Fri, Aug 06, 2004 - Page 5 News List

Asian leaders may be next terror target

ISOLATED Jemaah Islamiyah has pulled off devastating attacks on 'soft targets,' but anti-terror experts say internal divisions and fund shortages are forcing it to aim higher


An al-Qaeda-linked group that staged the deadliest post-Sept. 11 terror bombing is shifting tactics and believed to be planning assassinations of Western and regional leaders in Asia, moving away from large-scale strikes against civilian targets, officials said.

Increasingly isolated and on the run, Jemaah Islamiyah's capabilities have been eroded by dozens of arrests, a shortage of funds and divisions within its leadership.

As a result, the group isn't focusing on coordinated attacks like the 2002 Bali nightclub bombings that killed 202 people and last year's suicide bombing of the Marriott hotel in Jakarta, which killed 12 people, officials said.

"The threat has been contained but it is still there and has not been eliminated completely," said Zainal Abidin Zain, director-general of Southeast Asia's US-backed anti-terror center in Malaysia.

Jemaah Islamiyah remains the most dangerous terror group in Southeast Asia. But the Marriott bombing was the last large-scale attack attributed to the group. Some security officials suggest the arrests of key members -- including Hambali, the group's alleged operations chief -- has stripped it of the ability to strike in a big way anytime soon.

Remnants of Jemaah Islamiyah have tried to regroup in Indonesia so they could launch more strikes but Hambali's arrest has hindered the enterprise, a Malaysian government official said on condition of anonymity.

Jemaah Islamiyah's alleged leader, Muslim cleric Abu Bakar Bashir, is jailed in Indonesia awaiting trial on allegations that he ordered the Marriott attack and other charges.

The group still has an estimated 2,000 operatives throughout Southeast Asia. But the organization has been infiltrated by informants, doesn't have enough money and faces a public increasingly intolerant of terrorism, according to Sidney Jones, a terrorism expert who has studied the organization.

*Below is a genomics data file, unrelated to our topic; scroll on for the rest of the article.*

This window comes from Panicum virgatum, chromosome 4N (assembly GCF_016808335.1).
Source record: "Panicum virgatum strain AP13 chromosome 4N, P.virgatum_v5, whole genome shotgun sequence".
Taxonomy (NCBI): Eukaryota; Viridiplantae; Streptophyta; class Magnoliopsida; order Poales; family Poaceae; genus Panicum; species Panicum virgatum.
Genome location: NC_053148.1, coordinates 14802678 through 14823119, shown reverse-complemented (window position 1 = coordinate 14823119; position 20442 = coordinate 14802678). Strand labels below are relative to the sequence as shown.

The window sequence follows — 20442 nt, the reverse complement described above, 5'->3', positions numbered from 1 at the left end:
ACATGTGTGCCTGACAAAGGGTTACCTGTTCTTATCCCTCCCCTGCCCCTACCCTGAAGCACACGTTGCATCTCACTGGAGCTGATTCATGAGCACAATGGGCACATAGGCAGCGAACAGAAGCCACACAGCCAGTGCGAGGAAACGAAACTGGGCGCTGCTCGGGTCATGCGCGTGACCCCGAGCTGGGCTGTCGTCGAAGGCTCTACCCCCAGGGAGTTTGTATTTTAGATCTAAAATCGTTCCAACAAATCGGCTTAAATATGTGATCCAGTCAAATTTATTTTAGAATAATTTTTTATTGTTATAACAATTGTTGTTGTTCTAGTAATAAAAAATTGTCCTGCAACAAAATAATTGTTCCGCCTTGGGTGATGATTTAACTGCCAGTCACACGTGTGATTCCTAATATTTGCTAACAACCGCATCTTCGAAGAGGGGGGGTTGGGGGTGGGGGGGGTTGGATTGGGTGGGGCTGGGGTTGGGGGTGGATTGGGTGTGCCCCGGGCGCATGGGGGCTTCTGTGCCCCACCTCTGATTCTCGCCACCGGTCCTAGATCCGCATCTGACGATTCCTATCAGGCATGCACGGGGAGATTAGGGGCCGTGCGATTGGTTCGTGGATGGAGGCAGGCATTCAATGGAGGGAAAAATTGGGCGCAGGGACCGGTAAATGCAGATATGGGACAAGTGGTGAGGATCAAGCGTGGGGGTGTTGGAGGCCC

"All the major bombing operations that we know of involved the transfer of some money from outside," Jones said. "From interrogation depositions that we've gotten hold of, it seems there isn't enough money to support the organization, let alone the families of members who have been detained."

The Marriott bombing sparked outrage in Indonesia, the world's most populous Muslim nation, because 11 of the 12 victims were Indonesian. It also triggered divisions within Jemaah Islamiyah, Indonesian police say.

Key members pushed to abandon attacks on so-called soft targets, saying they fail to further their goals of establishing an Islamic state by 2025, police said. They would rather focus on religious indoctrination and building a base throughout the country.

But police have warned that Jemaah Islamiyah is planning attacks to disrupt Indonesia's presidential election on Sept. 20.

A senior Indonesian anti-terror official, Ansyaad Mbai, said police were investigating information that Jemaah Islamiyah has shifted to assassination squads.

"The possibility of assassinations squads is very high," he said. "We don't discount it because Jemaah Islamiyah has used it before."

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